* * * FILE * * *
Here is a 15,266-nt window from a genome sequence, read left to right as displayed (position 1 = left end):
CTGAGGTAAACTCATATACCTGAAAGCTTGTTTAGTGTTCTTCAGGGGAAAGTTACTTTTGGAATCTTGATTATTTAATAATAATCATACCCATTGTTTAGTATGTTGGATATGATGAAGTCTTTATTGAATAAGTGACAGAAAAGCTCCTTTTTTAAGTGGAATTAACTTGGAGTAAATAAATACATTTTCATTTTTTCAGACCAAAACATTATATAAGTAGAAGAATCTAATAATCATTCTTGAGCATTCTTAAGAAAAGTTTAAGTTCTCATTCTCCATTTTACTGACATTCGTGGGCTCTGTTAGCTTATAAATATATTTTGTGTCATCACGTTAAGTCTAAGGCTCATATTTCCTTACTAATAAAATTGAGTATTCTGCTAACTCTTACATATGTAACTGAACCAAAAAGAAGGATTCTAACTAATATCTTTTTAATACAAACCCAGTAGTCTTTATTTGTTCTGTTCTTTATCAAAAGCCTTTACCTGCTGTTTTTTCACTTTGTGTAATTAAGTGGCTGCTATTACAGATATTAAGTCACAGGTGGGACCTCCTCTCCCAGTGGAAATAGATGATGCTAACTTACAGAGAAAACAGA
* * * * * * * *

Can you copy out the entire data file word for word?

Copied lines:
Here is a 15,266-nt window from a genome sequence, read left to right as displayed (position 1 = left end):
CTGAGGTAAACTCATATACCTGAAAGCTTGTTTAGTGTTCTTCAGGGGAAAGTTACTTTTGGAATCTTGATTATTTAATAATAATCATACCCATTGTTTAGTATGTTGGATATGATGAAGTCTTTATTGAATAAGTGACAGAAAAGCTCCTTTTTTAAGTGGAATTAACTTGGAGTAAATAAATACATTTTCATTTTTTCAGACCAAAACATTATATAAGTAGAAGAATCTAATAATCATTCTTGAGCATTCTTAAGAAAAGTTTAAGTTCTCATTCTCCATTTTACTGACATTCGTGGGCTCTGTTAGCTTATAAATATATTTTGTGTCATCACGTTAAGTCTAAGGCTCATATTTCCTTACTAATAAAATTGAGTATTCTGCTAACTCTTACATATGTAACTGAACCAAAAAGAAGGATTCTAACTAATATCTTTTTAATACAAACCCAGTAGTCTTTATTTGTTCTGTTCTTTATCAAAAGCCTTTACCTGCTGTTTTTTCACTTTGTGTAATTAAGTGGCTGCTATTACAGATATTAAGTCACAGGTGGGACCTCCTCTCCCAGTGGAAATAGATGATGCTAACTTACAGAGAAAACAGA